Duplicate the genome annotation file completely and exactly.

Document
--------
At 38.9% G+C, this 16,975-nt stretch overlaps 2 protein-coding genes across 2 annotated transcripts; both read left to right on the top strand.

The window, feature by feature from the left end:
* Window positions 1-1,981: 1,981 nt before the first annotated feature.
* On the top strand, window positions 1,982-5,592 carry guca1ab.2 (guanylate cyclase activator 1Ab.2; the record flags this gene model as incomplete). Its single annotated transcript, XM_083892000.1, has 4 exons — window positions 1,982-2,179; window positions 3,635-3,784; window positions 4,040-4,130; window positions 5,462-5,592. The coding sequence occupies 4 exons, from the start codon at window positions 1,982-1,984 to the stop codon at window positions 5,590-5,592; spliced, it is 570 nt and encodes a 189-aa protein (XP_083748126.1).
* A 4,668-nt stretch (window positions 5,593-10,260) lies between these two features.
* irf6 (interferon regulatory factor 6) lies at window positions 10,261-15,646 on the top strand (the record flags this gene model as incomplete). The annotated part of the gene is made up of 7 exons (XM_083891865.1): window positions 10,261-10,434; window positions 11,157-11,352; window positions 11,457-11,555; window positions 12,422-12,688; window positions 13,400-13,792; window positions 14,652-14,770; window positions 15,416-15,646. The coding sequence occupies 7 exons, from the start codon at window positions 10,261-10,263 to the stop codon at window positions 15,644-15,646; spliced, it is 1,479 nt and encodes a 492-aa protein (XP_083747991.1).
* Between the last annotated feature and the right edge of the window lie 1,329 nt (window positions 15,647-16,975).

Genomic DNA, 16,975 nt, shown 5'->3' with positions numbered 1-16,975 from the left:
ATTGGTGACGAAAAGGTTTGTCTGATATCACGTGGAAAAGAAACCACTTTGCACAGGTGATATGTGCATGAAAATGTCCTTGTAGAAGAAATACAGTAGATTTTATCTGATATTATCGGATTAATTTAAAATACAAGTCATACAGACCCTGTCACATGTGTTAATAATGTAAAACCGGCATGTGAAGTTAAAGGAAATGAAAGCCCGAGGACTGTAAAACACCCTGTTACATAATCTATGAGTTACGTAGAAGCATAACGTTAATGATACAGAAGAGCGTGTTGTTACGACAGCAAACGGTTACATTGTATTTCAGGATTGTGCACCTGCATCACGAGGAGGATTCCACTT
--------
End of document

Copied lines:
At 38.9% G+C, this 16,975-nt stretch overlaps 2 protein-coding genes across 2 annotated transcripts; both read left to right on the top strand.

The window, feature by feature from the left end:
* Window positions 1-1,981: 1,981 nt before the first annotated feature.
* On the top strand, window positions 1,982-5,592 carry guca1ab.2 (guanylate cyclase activator 1Ab.2; the record flags this gene model as incomplete). Its single annotated transcript, XM_083892000.1, has 4 exons — window positions 1,982-2,179; window positions 3,635-3,784; window positions 4,040-4,130; window positions 5,462-5,592. The coding sequence occupies 4 exons, from the start codon at window positions 1,982-1,984 to the stop codon at window positions 5,590-5,592; spliced, it is 570 nt and encodes a 189-aa protein (XP_083748126.1).
* A 4,668-nt stretch (window positions 5,593-10,260) lies between these two features.
* irf6 (interferon regulatory factor 6) lies at window positions 10,261-15,646 on the top strand (the record flags this gene model as incomplete). The annotated part of the gene is made up of 7 exons (XM_083891865.1): window positions 10,261-10,434; window positions 11,157-11,352; window positions 11,457-11,555; window positions 12,422-12,688; window positions 13,400-13,792; window positions 14,652-14,770; window positions 15,416-15,646. The coding sequence occupies 7 exons, from the start codon at window positions 10,261-10,263 to the stop codon at window positions 15,644-15,646; spliced, it is 1,479 nt and encodes a 492-aa protein (XP_083747991.1).
* Between the last annotated feature and the right edge of the window lie 1,329 nt (window positions 15,647-16,975).

Genomic DNA, 16,975 nt, shown 5'->3' with positions numbered 1-16,975 from the left:
ATTGGTGACGAAAAGGTTTGTCTGATATCACGTGGAAAAGAAACCACTTTGCACAGGTGATATGTGCATGAAAATGTCCTTGTAGAAGAAATACAGTAGATTTTATCTGATATTATCGGATTAATTTAAAATACAAGTCATACAGACCCTGTCACATGTGTTAATAATGTAAAACCGGCATGTGAAGTTAAAGGAAATGAAAGCCCGAGGACTGTAAAACACCCTGTTACATAATCTATGAGTTACGTAGAAGCATAACGTTAATGATACAGAAGAGCGTGTTGTTACGACAGCAAACGGTTACATTGTATTTCAGGATTGTGCACCTGCATCACGAGGAGGATTCCACTT